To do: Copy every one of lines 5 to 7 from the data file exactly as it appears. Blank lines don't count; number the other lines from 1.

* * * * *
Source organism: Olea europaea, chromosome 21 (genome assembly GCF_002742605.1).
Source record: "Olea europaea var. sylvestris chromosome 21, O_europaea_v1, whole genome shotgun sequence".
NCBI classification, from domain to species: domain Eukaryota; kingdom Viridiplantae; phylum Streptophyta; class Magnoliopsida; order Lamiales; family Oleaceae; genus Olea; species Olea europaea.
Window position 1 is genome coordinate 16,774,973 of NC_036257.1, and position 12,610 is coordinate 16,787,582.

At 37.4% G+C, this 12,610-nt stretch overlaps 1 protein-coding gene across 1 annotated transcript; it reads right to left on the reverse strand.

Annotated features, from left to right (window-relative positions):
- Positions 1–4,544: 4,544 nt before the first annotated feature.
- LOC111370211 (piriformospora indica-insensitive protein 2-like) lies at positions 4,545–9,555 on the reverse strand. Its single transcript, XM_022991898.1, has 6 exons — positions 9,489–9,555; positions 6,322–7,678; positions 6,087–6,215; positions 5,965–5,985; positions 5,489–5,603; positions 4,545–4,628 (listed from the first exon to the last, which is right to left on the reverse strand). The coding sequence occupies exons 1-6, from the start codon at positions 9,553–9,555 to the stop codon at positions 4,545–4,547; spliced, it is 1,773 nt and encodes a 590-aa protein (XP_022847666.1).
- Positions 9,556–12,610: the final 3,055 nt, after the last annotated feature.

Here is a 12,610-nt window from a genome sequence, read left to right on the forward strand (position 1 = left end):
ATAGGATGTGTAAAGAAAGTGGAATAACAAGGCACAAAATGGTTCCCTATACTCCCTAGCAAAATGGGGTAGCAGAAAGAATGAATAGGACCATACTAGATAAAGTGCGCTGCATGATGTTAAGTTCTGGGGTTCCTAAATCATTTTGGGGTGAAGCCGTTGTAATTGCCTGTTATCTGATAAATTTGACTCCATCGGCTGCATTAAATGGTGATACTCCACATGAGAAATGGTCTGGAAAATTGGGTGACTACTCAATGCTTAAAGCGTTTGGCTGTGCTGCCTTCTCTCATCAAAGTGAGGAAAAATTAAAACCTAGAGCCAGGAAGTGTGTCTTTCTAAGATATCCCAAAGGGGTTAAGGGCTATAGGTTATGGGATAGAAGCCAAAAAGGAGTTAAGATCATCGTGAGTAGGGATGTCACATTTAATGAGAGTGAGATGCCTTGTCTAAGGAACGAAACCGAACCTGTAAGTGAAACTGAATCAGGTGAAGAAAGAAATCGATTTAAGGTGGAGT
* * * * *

At 37.4% G+C, this 12,610-nt stretch overlaps 1 protein-coding gene across 1 annotated transcript; it reads right to left on the reverse strand.

Annotated features, from left to right (window-relative positions):
- Positions 1–4,544: 4,544 nt before the first annotated feature.